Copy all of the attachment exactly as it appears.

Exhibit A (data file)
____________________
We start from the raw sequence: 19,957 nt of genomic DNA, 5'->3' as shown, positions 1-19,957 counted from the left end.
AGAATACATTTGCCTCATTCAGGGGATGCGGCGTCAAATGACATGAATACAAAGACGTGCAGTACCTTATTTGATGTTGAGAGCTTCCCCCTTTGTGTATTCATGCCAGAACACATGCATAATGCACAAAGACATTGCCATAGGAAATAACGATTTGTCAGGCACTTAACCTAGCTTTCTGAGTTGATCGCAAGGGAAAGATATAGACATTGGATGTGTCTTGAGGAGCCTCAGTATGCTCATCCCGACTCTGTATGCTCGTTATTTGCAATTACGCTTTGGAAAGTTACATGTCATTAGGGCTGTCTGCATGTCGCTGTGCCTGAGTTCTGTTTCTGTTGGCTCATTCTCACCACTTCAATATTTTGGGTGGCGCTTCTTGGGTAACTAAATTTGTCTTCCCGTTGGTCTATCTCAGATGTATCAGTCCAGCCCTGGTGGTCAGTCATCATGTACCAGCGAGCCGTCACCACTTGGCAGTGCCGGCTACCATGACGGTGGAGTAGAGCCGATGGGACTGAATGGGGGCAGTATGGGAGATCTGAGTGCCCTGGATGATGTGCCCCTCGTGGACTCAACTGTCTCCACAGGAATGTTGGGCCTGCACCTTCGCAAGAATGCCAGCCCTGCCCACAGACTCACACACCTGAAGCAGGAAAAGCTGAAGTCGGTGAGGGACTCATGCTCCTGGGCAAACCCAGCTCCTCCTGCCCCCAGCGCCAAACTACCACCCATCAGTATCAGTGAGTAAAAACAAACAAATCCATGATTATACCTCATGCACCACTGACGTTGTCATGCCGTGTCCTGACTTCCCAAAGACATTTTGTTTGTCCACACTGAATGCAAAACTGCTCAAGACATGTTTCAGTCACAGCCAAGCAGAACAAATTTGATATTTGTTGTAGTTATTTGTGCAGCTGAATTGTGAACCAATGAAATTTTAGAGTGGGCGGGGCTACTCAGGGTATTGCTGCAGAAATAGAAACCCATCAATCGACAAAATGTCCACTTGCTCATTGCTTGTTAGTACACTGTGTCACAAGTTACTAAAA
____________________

We start from the raw sequence: 19,957 nt of genomic DNA, 5'->3' as shown, positions 1-19,957 counted from the left end.
AGAATACATTTGCCTCATTCAGGGGATGCGGCGTCAAATGACATGAATACAAAGACGTGCAGTACCTTATTTGATGTTGAGAGCTTCCCCCTTTGTGTATTCATGCCAGAACACATGCATAATGCACAAAGACATTGCCATAGGAAATAACGATTTGTCAGGCACTTAACCTAGCTTTCTGAGTTGATCGCAAGGGAAAGATATAGACATTGGATGTGTCTTGAGGAGCCTCAGTATGCTCATCCCGACTCTGTATGCTCGTTATTTGCAATTACGCTTTGGAAAGTTACATGTCATTAGGGCTGTCTGCATGTCGCTGTGCCTGAGTTCTGTTTCTGTTGGCTCATTCTCACCACTTCAATATTTTGGGTGGCGCTTCTTGGGTAACTAAATTTGTCTTCCCGTTGGTCTATCTCAGATGTATCAGTCCAGCCCTGGTGGTCAGTCATCATGTACCAGCGAGCCGTCACCACTTGGCAGTGCCGGCTACCATGACGGTGGAGTAGAGCCGATGGGACTGAATGGGGGCAGTATGGGAGATCTGAGTGCCCTGGATGATGTGCCCCTCGTGGACTCAACTGTCTCCACAGGAATGTTGGGCCTGCACCTTCGCAAGAATGCCAGCCCTGCCCACAGACTCACACACCTGAAGCAGGAAAAGCTGAAGTCGGTGAGGGACTCATGCTCCTGGGCAAACCCAGCTCCTCCTGCCCCCAGCGCCAAACTACCACCCATCAGTATCAGTGAGTAAAAACAAACAAATCCATGATTATACCTCATGCACCACTGACGTTGTCATGCCGTGTCCTGACTTCCCAAAGACATTTTGTTTGTCCACACTGAATGCAAAACTGCTCAAGACATGTTTCAGTCACAGCCAAGCAGAACAAATTTGATATTTGTTGTAGTTATTTGTGCAGCTGAATTGTGAACCAATGAAATTTTAGAGTGGGCGGGGCTACTCAGGGTATTGCTGCAGAAATAGAAACCCATCAATCGACAAAATGTCCACTTGCTCATTGCTTGTTAGTACACTGTGTCACAAGTTACTAAAA